Insurance Law

Insurance Law

Authors: Glenn Biggs, Partner and Sarah Berkman, Solicitor

The recent decision of The Thistle Company of Australia Pty Ltd v Bretz & Anor [2018] QCA 6 concerns an appeal by the Thistle Company of Australia, who was the owner / operator of a service station, to overturn a decision of the District Court of Queensland in favour of the plaintiff, Mr Bretz, for injuries sustained whilst on their premises. 

Read more: Service station liable for failure to distinguish elevated platform

Authors: Stephen White, Partner and Rebecca Wilson, Solicitor

It’s official!  Labour hire workers are at greater risk of being injured at work than ordinary employees.1 Workers’ compensation premiums for labour hire employees are also higher than premiums for employees generally.2 Anecdotally at least, so are public liability premiums and deductibles for businesses who regularly use labour hire staff.

None of these issues will come as a surprise to casualty underwriters or corporate users of labour hire providers.

In response to these and other issues affecting the labour hire industry, the Queensland Parliament has enacted the Labour Hire Licensing Act 2017 (Qld) (Act), which will come into effect on 16 April 2018.  This newsletter examines the scope and reach of the new laws, possible effects on claims frequency and whether there are opportunities for casualty underwriters and corporate users of labour hire services to take advantage of the new legislation to more clearly evaluate the likelihood of injuries and claims.
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Authors: Stephen White, Partner and Milton Latta, Senior Associate

In our last Insurance newsletter, we discussed liability issues arising out of the decision in Paskins v Hail Creek Coal Pty Ltd[2017] QSC 190. This article explores the quantum issues in that decision.

Varying approaches can be taken to the assessment of future economic loss for plaintiffs working in the mining industry. The approach often taken is to apply a greater than usual discount to allow for such factors as pre-existing injuries, uncertainties in the market place, and uncertain residual earnings capacities.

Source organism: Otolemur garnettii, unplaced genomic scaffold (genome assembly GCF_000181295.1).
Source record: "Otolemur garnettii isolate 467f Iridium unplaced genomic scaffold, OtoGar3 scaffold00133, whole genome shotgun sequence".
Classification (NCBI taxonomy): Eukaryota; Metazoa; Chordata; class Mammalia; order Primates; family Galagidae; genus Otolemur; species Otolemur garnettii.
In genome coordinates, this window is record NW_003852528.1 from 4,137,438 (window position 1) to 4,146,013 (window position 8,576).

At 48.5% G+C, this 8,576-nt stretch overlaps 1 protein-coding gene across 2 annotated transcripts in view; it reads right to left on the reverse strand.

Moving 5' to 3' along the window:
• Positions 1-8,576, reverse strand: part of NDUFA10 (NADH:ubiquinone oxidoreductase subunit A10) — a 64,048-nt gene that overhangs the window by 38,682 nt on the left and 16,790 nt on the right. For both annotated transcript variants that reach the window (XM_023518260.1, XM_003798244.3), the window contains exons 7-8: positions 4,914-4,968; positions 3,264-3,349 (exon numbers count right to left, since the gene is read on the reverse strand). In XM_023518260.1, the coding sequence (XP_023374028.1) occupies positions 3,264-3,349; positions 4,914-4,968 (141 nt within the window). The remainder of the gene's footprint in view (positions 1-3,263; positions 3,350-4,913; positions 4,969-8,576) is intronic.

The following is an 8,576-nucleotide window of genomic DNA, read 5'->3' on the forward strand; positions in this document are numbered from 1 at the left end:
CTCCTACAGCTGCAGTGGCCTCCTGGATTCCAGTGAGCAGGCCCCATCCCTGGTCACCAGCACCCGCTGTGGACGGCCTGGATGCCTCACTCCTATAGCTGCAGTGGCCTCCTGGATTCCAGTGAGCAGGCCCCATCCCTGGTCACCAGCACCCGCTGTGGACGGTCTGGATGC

McMeekin J has previously adopted such an approach in many of his judgements. Paskins is a further example of this. The unusual feature of this case is the much greater than usual discounting applied, which makes it an important decision to be aware of when assessing claims in a mining context.

The purpose of this article is to examine what factors can justify the imposition of a greater than usual discount when assessing future economic loss.

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The last 20 years has seen a significant shift from companies utilising full time workers to part-time, casual and especially labour hire personnel.  In addition, many companies have structured their operational arrangements in a way which has seen them utilise corporate structures where the workforce is employed by entities separate from the trading entities and those which own the physical assets of the group: so-called ‘captive labour hire’ arrangements. As recently as five years ago, terms such as the ‘gig economy’ had not entered the common vernacular.

The type of arrangements mentioned tend to be more common in the construction, mining and manufacturing sectors where workforce flexibility is essential to maintain company profitability as firms compete for a smaller pool of available work in the post mining boom economy.

These gradual but significant changes in workforce structures have also seen a shift in the risk profiles of companies utilising these arrangements to deliver projects. Anecdotally at least, more transient workforces can lead to increased pressures on safety and workplace systems and potentially greater risks of incident and injury.  For companies using labour hire personnel, this may mean that there is an increased chance of those personnel suffering injury or causing injury to others.

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This rare referral to the High Court makes clear that the narrative test of serious injury laid down by the Victorian Supreme Court in Humphries v Poljak1 25 years ago remains good law. There must be a subjective assessment of a claimant’s injury and the impact this has had on him/her and thereafter an objective assessment, to determine how that injury sits on the spectrum of comparable cases, considering all factors.

A similar test of serious injury exists in the Accident Compensation Act 1985 (Vic) and Workplace Injury and Compensation Act 2013 (Vic). Accordingly, this decision of the High Court is equally relevant to common law claims that arise in a workplace context, which potentially involve a range of defendants, including host-employers, manufactures and occupiers.

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